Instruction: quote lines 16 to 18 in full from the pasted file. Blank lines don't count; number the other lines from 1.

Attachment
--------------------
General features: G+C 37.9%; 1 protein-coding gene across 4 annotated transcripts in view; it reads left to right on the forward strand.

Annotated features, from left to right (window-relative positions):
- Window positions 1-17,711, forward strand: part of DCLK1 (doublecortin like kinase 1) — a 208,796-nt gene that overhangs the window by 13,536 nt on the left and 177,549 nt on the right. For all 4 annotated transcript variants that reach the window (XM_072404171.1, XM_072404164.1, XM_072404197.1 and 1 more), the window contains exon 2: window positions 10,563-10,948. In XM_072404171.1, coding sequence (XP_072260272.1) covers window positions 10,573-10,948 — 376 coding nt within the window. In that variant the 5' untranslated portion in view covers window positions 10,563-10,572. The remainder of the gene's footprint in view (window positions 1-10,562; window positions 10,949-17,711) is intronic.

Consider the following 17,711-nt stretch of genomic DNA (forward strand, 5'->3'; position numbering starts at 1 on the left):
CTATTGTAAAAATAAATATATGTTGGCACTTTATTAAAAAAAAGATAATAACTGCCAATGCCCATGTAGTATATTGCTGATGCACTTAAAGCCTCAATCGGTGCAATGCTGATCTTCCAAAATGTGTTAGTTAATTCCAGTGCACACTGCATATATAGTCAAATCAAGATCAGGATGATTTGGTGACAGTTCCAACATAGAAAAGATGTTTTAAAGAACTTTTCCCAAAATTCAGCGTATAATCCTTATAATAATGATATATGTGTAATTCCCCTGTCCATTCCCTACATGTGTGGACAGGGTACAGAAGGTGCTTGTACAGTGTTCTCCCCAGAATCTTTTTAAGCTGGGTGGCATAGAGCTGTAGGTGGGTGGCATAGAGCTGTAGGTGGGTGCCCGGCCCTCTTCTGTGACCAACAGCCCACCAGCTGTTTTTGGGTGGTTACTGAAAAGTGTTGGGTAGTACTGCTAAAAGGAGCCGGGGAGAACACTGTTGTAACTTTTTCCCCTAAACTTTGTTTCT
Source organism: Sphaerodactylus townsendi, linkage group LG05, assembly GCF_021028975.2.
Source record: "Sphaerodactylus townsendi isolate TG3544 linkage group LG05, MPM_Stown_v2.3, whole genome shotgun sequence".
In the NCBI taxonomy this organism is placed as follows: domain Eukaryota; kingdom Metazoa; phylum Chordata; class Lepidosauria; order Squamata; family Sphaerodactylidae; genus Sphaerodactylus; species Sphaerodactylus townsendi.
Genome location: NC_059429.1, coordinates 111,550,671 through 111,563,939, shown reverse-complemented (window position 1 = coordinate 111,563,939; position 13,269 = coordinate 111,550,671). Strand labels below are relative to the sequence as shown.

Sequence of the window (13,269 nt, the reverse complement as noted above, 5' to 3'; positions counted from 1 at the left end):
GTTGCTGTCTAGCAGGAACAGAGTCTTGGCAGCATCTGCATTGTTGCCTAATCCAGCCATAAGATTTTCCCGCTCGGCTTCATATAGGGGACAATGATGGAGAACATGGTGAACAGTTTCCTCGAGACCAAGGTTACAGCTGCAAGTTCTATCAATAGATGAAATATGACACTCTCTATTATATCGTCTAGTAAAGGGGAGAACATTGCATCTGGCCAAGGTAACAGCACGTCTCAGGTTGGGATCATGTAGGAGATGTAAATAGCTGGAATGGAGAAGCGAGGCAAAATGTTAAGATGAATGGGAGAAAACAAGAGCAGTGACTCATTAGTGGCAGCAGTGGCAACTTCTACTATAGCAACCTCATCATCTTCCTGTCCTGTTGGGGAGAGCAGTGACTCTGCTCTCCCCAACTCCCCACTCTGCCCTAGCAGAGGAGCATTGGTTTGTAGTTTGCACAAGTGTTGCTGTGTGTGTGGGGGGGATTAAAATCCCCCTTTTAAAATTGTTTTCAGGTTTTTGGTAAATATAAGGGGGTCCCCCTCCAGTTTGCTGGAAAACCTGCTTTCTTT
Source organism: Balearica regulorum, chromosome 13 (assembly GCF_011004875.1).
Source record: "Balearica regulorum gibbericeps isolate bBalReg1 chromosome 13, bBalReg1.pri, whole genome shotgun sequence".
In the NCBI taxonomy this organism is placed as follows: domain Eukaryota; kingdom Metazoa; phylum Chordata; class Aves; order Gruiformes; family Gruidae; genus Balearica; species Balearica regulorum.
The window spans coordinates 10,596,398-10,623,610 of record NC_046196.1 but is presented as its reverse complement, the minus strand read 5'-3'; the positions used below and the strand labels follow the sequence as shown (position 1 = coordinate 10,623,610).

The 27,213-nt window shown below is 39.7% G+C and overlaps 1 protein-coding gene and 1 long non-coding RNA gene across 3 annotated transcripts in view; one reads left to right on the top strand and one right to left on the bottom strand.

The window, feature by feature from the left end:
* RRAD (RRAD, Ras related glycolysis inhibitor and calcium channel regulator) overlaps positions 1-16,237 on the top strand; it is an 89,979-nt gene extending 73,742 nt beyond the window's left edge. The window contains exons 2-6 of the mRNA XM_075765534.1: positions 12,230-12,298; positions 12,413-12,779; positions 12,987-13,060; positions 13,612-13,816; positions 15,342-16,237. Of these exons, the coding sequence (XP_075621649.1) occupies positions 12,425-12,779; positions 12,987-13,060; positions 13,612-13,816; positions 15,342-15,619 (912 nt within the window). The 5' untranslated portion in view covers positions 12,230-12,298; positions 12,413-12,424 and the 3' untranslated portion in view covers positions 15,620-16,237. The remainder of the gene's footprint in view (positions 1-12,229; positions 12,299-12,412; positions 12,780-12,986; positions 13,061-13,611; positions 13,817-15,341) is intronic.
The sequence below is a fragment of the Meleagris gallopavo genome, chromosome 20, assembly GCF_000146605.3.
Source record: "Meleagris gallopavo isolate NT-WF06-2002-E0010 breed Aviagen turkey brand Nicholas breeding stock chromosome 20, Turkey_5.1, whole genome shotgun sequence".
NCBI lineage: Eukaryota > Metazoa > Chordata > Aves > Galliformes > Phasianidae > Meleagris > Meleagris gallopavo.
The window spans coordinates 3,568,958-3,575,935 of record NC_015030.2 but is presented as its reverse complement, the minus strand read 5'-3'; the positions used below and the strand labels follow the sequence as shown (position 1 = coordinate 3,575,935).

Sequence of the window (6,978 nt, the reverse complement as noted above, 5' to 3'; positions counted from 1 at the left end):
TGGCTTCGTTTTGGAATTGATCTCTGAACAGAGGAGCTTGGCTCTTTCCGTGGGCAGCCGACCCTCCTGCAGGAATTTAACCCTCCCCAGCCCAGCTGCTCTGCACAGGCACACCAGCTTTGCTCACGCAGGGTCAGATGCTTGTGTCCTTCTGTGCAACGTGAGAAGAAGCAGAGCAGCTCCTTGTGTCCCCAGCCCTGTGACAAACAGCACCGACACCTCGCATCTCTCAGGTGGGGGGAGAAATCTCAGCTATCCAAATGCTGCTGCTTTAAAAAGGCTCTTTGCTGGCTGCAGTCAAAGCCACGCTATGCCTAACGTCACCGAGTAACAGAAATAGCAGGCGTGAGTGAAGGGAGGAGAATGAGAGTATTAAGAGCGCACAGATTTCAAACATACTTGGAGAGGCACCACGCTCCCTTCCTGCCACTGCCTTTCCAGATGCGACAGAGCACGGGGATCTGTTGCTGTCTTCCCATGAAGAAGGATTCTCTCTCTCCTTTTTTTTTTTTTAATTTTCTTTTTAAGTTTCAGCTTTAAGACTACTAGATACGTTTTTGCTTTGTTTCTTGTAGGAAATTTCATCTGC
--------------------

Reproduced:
The 27,213-nt window shown below is 39.7% G+C and overlaps 1 protein-coding gene and 1 long non-coding RNA gene across 3 annotated transcripts in view; one reads left to right on the top strand and one right to left on the bottom strand.

The window, feature by feature from the left end:
* RRAD (RRAD, Ras related glycolysis inhibitor and calcium channel regulator) overlaps positions 1-16,237 on the top strand; it is an 89,979-nt gene extending 73,742 nt beyond the window's left edge. The window contains exons 2-6 of the mRNA XM_075765534.1: positions 12,230-12,298; positions 12,413-12,779; positions 12,987-13,060; positions 13,612-13,816; positions 15,342-16,237. Of these exons, the coding sequence (XP_075621649.1) occupies positions 12,425-12,779; positions 12,987-13,060; positions 13,612-13,816; positions 15,342-15,619 (912 nt within the window). The 5' untranslated portion in view covers positions 12,230-12,298; positions 12,413-12,424 and the 3' untranslated portion in view covers positions 15,620-16,237. The remainder of the gene's footprint in view (positions 1-12,229; positions 12,299-12,412; positions 12,780-12,986; positions 13,061-13,611; positions 13,817-15,341) is intronic.